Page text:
How can it be bad design? Any vehicle with a-arms for suspension has the same design, so why are there not more cars/trucks out of the millions on the road with cracked a-arms? My S-10 was hit by another car right in the drivers side wheel. My upper and lower a-arms both bent, but neither ball joint broke and the a-arms didn't break. These were still the factory ones though, but they had about 160,000 miles on them at the time, greasing them every 3000 miles helps. You keep saying get your S-10 checked out, exactly how do you want people to do that? Do we find a jet engine mechanic with million dollar tools that can detect metal fatigue? Thats about the only thing that could detect metal that is about to break but has no outward signs of cracks. Now if you get under to grease the joints every 3000 miles and inspect the joints you stand a good chance of noticeing small cracks before they turn into big ones. But telling everyone to take their S-10 to the local parts swapper won't help anything.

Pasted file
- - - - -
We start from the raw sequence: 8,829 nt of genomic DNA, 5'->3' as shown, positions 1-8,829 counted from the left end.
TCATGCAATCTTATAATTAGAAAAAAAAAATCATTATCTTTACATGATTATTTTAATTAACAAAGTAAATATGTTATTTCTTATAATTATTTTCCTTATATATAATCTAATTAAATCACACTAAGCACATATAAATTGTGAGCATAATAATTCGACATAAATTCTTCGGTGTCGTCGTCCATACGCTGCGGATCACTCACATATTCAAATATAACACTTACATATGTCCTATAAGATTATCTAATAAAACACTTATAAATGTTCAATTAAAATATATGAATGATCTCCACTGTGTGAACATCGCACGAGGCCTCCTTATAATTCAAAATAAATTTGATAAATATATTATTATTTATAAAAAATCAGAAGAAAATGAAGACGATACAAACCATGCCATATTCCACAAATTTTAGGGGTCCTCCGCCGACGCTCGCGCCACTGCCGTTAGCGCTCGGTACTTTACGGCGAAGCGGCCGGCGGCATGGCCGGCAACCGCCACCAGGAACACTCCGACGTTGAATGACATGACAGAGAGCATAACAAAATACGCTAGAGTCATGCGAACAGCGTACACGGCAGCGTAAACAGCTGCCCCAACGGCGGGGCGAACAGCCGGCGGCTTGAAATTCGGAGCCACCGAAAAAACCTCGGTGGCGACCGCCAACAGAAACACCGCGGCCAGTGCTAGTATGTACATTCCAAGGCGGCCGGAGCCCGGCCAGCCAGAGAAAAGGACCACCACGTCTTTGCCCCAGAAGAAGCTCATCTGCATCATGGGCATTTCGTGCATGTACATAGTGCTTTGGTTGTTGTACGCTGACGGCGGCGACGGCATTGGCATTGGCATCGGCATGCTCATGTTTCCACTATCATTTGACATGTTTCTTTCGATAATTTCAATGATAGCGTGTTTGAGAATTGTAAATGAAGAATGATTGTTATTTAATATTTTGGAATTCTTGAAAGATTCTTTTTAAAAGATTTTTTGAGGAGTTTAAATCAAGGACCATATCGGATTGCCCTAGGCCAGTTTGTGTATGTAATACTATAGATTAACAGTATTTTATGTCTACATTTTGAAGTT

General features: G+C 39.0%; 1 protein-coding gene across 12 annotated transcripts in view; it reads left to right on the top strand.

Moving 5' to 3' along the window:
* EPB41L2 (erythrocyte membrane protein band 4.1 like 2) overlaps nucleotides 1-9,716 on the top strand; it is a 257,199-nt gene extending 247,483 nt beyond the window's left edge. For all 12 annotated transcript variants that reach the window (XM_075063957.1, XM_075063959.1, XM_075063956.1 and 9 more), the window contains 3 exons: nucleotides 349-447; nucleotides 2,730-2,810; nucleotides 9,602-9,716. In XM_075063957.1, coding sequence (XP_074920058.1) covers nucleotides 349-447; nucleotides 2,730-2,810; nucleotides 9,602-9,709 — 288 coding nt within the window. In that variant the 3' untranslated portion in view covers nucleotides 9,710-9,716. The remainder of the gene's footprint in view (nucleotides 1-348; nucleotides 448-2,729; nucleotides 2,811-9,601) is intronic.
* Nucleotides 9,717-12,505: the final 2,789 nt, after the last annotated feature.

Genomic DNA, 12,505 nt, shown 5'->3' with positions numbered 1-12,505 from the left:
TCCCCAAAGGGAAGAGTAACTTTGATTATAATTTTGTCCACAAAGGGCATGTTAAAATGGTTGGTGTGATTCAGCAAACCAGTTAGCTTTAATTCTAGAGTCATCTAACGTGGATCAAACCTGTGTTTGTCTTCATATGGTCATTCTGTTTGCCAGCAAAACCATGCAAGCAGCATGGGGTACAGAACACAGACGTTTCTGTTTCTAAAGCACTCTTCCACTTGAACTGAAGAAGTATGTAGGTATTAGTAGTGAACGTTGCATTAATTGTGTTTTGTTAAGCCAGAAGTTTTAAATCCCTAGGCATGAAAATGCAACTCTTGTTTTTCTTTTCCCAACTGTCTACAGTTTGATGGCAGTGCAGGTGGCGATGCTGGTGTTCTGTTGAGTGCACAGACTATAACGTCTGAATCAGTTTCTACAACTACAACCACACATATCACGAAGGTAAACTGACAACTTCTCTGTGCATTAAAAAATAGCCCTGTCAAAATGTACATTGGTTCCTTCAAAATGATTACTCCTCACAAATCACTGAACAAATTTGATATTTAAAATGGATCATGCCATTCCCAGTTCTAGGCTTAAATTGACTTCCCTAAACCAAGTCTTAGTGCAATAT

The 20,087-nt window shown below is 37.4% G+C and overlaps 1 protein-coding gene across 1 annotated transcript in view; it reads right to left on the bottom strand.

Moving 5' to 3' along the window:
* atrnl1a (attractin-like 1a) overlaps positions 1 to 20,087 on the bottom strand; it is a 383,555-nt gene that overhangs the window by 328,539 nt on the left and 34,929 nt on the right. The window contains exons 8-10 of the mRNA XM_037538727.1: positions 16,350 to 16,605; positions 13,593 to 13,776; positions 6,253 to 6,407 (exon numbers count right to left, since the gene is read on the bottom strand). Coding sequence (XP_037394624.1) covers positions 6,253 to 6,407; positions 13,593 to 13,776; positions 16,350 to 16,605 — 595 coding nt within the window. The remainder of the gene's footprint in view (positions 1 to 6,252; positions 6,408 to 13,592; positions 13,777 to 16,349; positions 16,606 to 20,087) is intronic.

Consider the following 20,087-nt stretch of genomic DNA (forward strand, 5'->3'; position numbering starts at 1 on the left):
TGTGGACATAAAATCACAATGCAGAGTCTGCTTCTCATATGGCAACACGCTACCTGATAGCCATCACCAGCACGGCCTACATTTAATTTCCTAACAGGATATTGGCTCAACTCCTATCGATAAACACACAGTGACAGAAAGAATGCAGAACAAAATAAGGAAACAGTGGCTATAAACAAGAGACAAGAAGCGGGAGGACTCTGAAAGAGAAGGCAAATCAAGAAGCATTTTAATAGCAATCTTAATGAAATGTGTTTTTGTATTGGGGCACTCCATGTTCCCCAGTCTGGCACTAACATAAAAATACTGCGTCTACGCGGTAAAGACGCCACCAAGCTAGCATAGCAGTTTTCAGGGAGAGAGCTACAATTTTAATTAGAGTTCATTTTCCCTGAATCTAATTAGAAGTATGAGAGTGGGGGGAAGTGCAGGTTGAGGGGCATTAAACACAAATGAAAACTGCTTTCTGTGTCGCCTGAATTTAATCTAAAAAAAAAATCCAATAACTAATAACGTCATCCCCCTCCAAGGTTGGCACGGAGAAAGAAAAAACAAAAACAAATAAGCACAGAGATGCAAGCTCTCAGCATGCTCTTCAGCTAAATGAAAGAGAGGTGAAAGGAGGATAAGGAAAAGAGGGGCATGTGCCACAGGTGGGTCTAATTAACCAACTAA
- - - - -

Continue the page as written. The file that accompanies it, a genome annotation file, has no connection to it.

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A YEAR? Why do you think the manual calls for a "Lube Oil and Filter" every 3,000 miles? LUBE includes lubing the ball joints, all steering linkages and any other grease fittings on the truck, in 3 month/3,000 mile intervals. This is regardless of driving conditions, unless you don't qualify for severe duty, but the intervals NEVER go above 6 months, and that's REALLY pushing it...
I'll agree with others in this thread, sounds like neglect...
wrote:

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"Mike Levy" wrote